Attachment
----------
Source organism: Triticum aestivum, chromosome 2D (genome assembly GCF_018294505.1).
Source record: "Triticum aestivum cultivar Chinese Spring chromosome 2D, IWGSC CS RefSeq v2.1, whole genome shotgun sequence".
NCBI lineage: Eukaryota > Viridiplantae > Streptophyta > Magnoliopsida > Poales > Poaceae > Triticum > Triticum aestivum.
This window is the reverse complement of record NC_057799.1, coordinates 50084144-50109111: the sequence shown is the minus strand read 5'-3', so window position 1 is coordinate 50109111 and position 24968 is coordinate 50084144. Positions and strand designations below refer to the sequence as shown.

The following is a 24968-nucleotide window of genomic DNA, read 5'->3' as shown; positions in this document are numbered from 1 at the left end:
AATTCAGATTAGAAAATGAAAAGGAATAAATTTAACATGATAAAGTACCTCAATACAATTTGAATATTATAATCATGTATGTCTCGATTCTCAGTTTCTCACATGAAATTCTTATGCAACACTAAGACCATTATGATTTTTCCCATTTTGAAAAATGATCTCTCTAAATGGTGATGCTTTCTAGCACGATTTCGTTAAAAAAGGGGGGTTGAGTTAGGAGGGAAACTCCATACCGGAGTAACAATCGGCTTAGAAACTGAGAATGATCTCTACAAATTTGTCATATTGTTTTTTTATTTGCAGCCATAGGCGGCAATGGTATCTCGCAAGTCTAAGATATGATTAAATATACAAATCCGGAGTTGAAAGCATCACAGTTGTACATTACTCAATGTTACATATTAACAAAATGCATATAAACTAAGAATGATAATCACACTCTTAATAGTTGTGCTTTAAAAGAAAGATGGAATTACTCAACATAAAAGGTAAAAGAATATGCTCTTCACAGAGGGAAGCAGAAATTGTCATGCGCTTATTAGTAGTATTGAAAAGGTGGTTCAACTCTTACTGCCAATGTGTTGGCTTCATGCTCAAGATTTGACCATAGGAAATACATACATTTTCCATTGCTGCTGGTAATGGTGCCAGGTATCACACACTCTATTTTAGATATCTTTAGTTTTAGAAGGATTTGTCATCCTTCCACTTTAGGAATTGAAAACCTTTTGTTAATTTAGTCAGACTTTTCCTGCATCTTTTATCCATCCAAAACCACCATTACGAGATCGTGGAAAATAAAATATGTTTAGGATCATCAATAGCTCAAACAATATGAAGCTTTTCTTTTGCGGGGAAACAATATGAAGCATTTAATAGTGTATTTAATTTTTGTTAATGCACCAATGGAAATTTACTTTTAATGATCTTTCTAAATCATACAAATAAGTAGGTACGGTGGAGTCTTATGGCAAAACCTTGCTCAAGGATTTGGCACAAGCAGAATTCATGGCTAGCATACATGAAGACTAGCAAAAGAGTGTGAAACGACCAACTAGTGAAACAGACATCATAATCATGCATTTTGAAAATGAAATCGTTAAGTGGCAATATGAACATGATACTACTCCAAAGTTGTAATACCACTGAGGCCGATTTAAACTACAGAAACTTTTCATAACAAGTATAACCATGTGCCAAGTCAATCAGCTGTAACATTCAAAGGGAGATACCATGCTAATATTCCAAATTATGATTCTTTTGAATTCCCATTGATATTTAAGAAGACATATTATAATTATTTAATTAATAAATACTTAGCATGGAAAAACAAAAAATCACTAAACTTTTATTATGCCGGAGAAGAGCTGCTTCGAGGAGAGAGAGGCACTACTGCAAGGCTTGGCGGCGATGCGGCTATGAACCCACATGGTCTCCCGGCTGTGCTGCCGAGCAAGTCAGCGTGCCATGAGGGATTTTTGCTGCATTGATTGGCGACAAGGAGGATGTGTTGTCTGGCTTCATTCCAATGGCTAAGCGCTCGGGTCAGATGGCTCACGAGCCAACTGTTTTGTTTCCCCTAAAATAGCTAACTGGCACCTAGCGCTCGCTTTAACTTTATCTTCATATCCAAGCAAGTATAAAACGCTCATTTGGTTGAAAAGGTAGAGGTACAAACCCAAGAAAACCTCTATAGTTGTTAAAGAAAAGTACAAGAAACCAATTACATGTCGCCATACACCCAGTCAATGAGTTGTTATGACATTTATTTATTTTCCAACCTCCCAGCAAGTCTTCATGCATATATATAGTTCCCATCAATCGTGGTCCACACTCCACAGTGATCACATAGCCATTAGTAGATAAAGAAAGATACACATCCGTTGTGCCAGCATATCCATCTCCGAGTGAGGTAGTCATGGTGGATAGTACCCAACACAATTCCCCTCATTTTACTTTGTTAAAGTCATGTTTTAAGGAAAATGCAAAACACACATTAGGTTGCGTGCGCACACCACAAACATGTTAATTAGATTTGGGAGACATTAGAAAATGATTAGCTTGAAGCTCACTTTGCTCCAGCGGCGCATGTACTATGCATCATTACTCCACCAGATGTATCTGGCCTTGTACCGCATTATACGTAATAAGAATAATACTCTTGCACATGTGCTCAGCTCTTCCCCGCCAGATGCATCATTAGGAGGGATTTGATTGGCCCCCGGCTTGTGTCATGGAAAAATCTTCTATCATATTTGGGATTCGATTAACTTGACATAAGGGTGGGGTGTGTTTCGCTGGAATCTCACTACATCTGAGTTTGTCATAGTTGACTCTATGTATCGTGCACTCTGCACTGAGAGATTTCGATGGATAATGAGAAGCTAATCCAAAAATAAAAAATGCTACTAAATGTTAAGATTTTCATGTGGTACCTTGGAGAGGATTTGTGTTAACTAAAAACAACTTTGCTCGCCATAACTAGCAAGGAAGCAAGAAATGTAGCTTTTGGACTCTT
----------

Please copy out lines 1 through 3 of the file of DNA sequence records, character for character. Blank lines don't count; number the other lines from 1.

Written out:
Source organism: Triticum aestivum, chromosome 2D (genome assembly GCF_018294505.1).
Source record: "Triticum aestivum cultivar Chinese Spring chromosome 2D, IWGSC CS RefSeq v2.1, whole genome shotgun sequence".
NCBI lineage: Eukaryota > Viridiplantae > Streptophyta > Magnoliopsida > Poales > Poaceae > Triticum > Triticum aestivum.